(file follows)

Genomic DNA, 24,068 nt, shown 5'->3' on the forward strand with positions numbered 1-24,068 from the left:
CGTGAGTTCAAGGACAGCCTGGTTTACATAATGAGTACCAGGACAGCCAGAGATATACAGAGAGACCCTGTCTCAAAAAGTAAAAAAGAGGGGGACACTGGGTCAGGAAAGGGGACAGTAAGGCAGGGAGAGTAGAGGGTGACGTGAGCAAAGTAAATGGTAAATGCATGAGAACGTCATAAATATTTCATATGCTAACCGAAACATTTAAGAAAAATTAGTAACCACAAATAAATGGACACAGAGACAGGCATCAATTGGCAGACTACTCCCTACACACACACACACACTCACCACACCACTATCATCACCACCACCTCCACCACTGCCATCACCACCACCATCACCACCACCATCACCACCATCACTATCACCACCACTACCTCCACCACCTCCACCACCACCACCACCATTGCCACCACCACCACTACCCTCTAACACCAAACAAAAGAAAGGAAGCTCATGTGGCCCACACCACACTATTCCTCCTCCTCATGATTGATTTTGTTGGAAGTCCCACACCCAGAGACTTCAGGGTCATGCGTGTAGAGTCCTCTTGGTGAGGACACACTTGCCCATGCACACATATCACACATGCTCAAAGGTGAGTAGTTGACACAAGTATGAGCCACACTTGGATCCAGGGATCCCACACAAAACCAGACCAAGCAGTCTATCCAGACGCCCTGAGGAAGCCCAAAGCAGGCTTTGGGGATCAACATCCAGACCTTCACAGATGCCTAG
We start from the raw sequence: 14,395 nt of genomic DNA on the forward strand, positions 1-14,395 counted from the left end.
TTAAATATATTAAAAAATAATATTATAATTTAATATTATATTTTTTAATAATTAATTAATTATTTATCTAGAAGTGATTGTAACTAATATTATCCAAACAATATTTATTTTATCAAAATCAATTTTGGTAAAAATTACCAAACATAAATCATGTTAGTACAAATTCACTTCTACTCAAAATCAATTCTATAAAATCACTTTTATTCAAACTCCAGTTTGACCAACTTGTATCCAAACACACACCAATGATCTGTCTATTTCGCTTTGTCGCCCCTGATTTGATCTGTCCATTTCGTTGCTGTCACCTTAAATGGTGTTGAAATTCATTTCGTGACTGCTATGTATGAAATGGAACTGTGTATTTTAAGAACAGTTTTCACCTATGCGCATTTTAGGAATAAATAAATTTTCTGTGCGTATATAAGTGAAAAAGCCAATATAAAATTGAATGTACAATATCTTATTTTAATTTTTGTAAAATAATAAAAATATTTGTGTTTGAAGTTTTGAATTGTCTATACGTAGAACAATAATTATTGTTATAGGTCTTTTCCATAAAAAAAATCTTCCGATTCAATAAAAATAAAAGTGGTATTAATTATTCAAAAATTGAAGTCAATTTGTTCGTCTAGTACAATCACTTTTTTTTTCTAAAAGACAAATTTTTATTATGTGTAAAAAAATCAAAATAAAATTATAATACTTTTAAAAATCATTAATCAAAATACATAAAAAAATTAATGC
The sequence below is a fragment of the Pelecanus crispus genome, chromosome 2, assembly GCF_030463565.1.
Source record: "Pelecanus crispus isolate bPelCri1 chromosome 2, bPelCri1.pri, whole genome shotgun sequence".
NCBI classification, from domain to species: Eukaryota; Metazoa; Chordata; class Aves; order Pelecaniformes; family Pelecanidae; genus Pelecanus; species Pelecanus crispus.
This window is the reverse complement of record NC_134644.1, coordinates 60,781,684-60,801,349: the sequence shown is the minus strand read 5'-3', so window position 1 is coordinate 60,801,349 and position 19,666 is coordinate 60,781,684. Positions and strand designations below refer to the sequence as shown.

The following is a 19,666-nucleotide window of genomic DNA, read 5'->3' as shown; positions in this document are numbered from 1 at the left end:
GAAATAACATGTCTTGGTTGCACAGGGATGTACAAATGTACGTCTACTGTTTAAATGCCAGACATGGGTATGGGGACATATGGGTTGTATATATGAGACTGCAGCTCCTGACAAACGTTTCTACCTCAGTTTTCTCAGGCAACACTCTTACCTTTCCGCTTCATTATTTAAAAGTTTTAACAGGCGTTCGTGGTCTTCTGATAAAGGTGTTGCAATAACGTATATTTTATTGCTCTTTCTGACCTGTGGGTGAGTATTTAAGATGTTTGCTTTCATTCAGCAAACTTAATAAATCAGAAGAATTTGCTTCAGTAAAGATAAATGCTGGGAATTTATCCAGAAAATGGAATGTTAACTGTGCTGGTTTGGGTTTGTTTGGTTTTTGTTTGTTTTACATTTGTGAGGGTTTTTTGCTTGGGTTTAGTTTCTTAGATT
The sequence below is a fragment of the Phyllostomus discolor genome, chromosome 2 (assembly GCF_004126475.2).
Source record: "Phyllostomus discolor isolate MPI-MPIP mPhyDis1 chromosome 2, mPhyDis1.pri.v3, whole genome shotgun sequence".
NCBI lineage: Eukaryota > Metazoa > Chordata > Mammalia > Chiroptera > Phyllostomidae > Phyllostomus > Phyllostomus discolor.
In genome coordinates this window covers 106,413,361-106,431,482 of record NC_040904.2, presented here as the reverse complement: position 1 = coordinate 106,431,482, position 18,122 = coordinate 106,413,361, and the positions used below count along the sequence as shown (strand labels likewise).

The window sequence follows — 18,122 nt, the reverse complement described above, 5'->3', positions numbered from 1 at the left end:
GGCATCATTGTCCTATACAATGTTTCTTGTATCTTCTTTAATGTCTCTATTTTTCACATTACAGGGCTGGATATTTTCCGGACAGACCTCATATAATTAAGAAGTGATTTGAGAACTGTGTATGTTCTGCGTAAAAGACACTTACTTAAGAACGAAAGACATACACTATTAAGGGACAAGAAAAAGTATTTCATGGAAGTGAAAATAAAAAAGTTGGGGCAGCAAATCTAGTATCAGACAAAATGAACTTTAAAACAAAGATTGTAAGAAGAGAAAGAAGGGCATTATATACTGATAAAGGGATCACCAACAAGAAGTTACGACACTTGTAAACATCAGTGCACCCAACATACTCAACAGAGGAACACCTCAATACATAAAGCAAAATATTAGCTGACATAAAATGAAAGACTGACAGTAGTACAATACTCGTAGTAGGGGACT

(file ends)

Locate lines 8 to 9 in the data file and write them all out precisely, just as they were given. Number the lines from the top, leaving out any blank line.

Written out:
This window is the reverse complement of record NC_134644.1, coordinates 60,781,684-60,801,349: the sequence shown is the minus strand read 5'-3', so window position 1 is coordinate 60,801,349 and position 19,666 is coordinate 60,781,684. Positions and strand designations below refer to the sequence as shown.

The following is a 19,666-nucleotide window of genomic DNA, read 5'->3' as shown; positions in this document are numbered from 1 at the left end: